The Family Behind the Farm
"Despite all our accomplishments, mankind owes his existence to a six-inch layer of topsoil and the fact that it rains." – Paul Harvey
Horrigan Farms lies a little over two hours southwest of Gonzaga but there’s something real connecting the two that shortens the distance considerably.
Farm President Bart Gallant and his daughter and Business Manager Bridget Gallant both graduated from Gonzaga School of Business Administration, Bridget in 2017 and Bart in 1975. Today, they run Horrigan Farms in Pasco, Washington, with more than 50 years of experience between them.
“I love working with my dad,” Bridget said. “He’s a great leader, he’s compassionate, diligent and ethical. Whether it’s innate from his upbringing, or taught at Gonzaga, I really admire his management style.”
Bridget is the fourth generation to be involved in the family-owned and operated farm. Bartholomew Bertram Horrigan, known to friends and family as B.B., moved to the desert of Washington state in 1904 when Pasco was just 13 years old and boasted a population of 250. B.B. started the farming operation in 1938, a side operation to his service as an attorney and judge.
“B.B. saw the potential in our small community, that my family and I still call home,” Bridget said.
While still in high school, Bridget started helping with the administrative side of the farm and spent summers driving combine during wheat harvest. She grew up understanding the importance of agriculture.
“You might think agriculture is limited, considering the land is immobile, but the future of the land and the practices performed on it are continually evolving.”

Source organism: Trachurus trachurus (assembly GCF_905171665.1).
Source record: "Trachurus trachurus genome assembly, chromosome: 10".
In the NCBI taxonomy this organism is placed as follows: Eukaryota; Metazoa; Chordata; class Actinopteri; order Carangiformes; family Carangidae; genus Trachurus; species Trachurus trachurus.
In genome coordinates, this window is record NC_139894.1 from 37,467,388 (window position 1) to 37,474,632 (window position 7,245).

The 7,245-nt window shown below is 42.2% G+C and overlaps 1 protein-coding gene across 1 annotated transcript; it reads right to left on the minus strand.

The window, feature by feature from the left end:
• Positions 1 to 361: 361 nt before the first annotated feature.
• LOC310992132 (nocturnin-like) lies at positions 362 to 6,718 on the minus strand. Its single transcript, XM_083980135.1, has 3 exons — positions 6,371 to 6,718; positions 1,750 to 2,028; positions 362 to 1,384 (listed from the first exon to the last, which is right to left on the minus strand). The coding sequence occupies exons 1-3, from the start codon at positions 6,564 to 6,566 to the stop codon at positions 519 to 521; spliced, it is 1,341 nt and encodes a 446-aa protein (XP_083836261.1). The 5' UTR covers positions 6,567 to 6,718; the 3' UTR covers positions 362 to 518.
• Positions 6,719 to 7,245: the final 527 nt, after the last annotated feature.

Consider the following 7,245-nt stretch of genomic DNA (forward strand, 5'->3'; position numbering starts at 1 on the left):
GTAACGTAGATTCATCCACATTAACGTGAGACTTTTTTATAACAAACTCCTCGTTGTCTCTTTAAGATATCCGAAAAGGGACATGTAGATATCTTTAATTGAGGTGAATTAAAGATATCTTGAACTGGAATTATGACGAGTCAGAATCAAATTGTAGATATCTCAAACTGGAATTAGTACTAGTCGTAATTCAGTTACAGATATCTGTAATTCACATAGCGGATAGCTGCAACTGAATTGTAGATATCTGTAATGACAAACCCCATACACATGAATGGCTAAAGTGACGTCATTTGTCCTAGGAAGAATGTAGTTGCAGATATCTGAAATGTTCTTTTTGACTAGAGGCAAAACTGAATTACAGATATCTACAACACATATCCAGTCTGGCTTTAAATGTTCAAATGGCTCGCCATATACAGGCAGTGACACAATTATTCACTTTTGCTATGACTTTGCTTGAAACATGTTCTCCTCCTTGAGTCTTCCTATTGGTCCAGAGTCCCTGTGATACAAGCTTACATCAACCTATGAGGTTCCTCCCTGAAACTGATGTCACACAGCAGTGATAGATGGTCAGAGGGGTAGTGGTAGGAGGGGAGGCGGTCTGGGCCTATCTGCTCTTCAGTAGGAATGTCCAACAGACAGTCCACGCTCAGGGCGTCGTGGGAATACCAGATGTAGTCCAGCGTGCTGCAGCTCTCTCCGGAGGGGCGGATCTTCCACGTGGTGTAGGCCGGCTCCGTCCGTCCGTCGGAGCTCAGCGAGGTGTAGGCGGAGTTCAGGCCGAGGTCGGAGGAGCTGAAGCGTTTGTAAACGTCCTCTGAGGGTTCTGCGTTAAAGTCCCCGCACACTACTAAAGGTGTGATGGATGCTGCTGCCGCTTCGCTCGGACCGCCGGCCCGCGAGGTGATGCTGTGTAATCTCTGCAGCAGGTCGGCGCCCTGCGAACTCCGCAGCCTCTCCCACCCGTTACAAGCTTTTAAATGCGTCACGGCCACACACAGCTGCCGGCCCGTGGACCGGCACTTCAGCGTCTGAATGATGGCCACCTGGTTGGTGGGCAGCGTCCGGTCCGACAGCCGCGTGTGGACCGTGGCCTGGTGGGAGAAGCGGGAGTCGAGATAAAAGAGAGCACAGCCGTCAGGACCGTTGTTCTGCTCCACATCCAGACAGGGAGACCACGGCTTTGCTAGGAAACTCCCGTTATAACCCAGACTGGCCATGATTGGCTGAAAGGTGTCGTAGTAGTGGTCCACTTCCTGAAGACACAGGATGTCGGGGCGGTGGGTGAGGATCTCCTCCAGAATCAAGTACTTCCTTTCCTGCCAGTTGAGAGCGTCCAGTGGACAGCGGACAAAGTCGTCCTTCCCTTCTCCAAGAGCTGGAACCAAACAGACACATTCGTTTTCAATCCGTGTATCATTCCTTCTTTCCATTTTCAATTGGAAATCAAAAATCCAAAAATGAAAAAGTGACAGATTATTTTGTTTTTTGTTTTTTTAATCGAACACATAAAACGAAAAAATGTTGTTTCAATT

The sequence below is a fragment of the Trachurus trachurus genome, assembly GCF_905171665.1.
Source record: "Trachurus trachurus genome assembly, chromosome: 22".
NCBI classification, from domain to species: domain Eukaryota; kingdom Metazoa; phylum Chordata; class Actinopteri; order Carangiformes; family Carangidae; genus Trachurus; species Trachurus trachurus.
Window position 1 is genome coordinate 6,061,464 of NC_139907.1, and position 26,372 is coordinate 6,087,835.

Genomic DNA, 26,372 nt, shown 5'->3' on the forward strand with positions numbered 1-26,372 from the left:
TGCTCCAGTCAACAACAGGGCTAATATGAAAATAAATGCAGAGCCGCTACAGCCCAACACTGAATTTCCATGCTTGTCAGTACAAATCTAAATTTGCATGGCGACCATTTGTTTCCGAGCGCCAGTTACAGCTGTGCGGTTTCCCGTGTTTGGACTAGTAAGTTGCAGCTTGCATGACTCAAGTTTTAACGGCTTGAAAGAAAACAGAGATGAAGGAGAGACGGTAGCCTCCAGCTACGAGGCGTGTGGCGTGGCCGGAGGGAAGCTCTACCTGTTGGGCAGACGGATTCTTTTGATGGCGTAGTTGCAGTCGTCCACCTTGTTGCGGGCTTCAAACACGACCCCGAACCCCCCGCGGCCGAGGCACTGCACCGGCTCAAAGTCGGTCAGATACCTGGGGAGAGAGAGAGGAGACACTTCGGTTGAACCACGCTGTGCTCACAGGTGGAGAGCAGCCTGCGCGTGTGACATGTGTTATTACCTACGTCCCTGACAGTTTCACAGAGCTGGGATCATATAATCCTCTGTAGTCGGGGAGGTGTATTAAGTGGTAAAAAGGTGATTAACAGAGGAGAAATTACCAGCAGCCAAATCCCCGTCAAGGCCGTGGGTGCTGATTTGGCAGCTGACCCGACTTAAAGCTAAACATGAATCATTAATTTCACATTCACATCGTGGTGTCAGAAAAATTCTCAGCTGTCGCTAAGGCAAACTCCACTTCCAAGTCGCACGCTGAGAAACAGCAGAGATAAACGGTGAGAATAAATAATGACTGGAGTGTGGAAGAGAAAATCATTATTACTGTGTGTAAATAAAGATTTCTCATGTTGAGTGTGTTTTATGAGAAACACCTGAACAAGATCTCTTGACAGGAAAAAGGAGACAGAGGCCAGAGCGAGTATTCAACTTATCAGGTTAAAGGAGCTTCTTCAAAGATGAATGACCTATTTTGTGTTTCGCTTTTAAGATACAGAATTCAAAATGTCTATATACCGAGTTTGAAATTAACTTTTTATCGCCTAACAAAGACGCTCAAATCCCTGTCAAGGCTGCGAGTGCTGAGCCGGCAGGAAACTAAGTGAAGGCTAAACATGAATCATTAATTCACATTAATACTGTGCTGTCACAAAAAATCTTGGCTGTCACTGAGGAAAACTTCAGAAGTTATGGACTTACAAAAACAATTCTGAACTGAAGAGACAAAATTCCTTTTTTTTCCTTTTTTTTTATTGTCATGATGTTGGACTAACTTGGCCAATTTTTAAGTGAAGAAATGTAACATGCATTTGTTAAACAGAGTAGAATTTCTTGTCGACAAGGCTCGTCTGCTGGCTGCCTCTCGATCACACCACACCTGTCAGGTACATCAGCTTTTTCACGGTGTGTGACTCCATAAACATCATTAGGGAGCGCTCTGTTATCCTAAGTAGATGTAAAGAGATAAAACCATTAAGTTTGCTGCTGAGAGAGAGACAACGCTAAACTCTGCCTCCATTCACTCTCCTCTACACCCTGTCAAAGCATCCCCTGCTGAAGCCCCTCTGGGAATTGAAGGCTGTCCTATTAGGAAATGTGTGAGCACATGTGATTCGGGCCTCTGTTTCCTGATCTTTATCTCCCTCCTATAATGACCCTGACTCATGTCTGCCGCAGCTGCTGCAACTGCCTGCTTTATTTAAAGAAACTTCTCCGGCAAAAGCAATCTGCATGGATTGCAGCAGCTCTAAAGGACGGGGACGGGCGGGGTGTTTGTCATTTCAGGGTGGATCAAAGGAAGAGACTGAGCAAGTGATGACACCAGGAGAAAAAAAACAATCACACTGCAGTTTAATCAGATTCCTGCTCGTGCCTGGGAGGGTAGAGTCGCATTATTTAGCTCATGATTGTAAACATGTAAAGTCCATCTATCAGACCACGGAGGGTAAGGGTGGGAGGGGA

While attending Gonzaga, she studied business administration with a concentration in finance, skills she now uses every day on the job. Bridget splits her time between the ranch and the office, reviewing contracts, managing accounts payable and payroll and studying government programs that pertain to the farm.
That, however, is where traditional business practices end. When she’s not in the office she’s scouting fields, studying necessary weed control and moisture levels, and praying for plenty of rain.
Another aspect of farming that, while it has existed in some form or another since the 1500s, has recently gained more attention is the practice of sustainable agriculture, a practice Bridget knows well.
“Agricultural practices are ever changing as we learn how to be more sustainable farmers,” she said. “As stewards of the land, it’s extremely important to conserve its natural resources while producing food at a rate that keeps up with the increasing world population.”
With two generations of Zags at the helm of Horrigan Farms, Bridget believes she and her father understand the standard Gonzaga requires of its business graduates and hold themselves to it.
“While the end goal of all businesses is to be profitable, we also understand the parallel responsibilities of producing safe, sustainable nutrition with a labor force that is dignified by our respect, adequately compensated and offered mobility through initiative,” Bart said. “Everyone needs both forms of nourishment to thrive.”
Bridget also believes in the importance of serving others and striving for social justice. This ultimately aided her decision to go to Gonzaga.
“I knew I could gain a good technical background in finance from a different university, but I wanted to go to a Jesuit university and learn what it meant to live for and with others,” Bridget said. “The Jesuit idea of developing the whole person was more important than earning a finance degree alone.”
While developing these ideals, she also came to understand the full gravity of what it means to be a Zag – to think beyond oneself, to care for the less fortunate and to make lifelong friends.
“It’s the duty of a Zag to leave the world better than they found it,” Bridget said, and while Bart graduated 45 years ago, this sentiment seems to have withstood the test of time.
“Learn everything you can about what excites you most,” he said. “Push yourself out of your comfort zone, embrace responsibility, hold everything you do in business to the Ignatian standard and remember you are a Zag.”
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